Communities of Practice and Sequencing from Older Caribbean Collections in the NMAI and NMNH
Author(s): Vernon Knight
The Caribbean holdings of the National Museum of the American Indian and the Anthropology Department of the National Museum of Natural History contain material from historically important early excavations like those of M. R. Harrington in eastern Cuba in 1915 and Herbert W. Krieger in the Dominican Republic in 1928. Moreover, they include the results of early collection efforts by such luminaries as Jesse W. Fewkes and Theodor de Booy, which means that they contain some of the key specimens published in the early literature of the area. Like all major Caribbean collections assembled at an early date, these lack detailed archaeological provenance. However, they do often possess information concerning the site, municipality, or province of origin. Over six years, I have assembled a database of 1,100 small carvings of stone, shell, and bone from the Greater Antilles, including 162 from the Smithsonian. I show that despite faults in provenance information, these data can still contribute to the definition of stylistic communities of practice. Such regional communities of practice offer another perspective into current discussions of pre-Contact ethnic and linguistic diversity in the islands. Moreover, using nonmetric multidimensional scaling, I show how chronological information can be extracted from these data.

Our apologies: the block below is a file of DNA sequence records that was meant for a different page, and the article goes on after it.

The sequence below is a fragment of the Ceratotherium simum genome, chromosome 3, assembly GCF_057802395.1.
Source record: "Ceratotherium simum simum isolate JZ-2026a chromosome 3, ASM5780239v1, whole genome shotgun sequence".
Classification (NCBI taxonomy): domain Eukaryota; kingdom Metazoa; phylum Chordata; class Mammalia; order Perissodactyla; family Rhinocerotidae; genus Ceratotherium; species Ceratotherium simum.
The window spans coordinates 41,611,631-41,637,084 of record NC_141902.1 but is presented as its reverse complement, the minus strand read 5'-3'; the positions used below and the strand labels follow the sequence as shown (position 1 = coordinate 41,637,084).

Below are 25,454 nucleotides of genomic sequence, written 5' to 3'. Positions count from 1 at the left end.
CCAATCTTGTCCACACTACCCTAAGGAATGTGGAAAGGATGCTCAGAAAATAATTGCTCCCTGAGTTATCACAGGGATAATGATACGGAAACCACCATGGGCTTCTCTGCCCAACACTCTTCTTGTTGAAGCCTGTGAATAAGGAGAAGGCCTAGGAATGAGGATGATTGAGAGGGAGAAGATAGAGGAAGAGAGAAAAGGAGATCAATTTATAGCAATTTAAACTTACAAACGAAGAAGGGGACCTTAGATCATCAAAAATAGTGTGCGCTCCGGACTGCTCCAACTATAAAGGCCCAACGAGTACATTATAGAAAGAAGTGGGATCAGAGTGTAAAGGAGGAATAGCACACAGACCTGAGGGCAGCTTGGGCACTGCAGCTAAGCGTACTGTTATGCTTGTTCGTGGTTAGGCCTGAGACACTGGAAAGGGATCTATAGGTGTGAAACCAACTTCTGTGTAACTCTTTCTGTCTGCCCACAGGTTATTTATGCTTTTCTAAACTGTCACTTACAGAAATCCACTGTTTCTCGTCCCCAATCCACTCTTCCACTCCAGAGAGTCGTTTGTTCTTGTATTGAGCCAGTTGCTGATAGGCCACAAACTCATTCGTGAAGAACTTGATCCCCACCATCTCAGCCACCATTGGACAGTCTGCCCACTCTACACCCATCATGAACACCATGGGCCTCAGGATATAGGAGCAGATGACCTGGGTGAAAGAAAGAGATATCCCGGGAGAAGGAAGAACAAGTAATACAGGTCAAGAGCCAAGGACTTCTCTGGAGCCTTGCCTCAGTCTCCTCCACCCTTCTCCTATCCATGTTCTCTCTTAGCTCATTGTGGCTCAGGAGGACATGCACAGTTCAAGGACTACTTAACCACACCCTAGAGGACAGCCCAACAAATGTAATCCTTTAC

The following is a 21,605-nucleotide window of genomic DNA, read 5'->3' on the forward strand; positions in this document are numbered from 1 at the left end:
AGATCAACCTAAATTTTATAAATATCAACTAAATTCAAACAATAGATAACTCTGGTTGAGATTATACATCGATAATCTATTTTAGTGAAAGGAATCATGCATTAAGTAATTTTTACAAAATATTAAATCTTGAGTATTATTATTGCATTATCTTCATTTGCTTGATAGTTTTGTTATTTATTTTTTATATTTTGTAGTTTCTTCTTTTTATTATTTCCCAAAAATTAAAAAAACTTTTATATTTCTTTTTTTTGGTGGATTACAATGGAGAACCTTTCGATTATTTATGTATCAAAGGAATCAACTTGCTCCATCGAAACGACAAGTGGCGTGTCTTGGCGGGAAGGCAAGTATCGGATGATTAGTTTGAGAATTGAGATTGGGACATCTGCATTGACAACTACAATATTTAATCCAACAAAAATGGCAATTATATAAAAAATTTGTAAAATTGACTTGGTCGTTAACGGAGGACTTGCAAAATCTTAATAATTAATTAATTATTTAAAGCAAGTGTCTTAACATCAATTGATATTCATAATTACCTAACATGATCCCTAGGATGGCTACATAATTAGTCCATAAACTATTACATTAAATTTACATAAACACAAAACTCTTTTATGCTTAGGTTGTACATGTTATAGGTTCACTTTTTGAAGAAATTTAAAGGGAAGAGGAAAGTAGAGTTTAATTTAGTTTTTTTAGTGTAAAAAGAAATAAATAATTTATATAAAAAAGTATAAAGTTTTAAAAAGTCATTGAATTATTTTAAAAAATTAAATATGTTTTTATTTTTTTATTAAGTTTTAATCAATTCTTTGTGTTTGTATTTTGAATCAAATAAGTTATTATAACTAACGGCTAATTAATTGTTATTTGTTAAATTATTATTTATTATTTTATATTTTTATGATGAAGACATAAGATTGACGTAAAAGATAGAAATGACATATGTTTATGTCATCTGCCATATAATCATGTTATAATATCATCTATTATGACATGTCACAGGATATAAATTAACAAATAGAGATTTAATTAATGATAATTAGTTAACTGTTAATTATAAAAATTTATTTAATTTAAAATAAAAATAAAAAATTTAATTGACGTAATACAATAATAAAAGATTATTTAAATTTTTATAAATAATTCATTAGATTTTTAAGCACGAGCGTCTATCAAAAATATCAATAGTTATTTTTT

Cite this Record
Communities of Practice and Sequencing from Older Caribbean Collections in the NMAI and NMNH. Vernon Knight. Presented at The 82nd Annual Meeting of the Society for American Archaeology, Washington, DC. 2018 ( tDAR id: 443969)
This Resource is Part of the Following Collections
min long: -90.747; min lat: 3.25 ; max long: -48.999; max lat: 27.683 ;
Abstract Id(s): 20587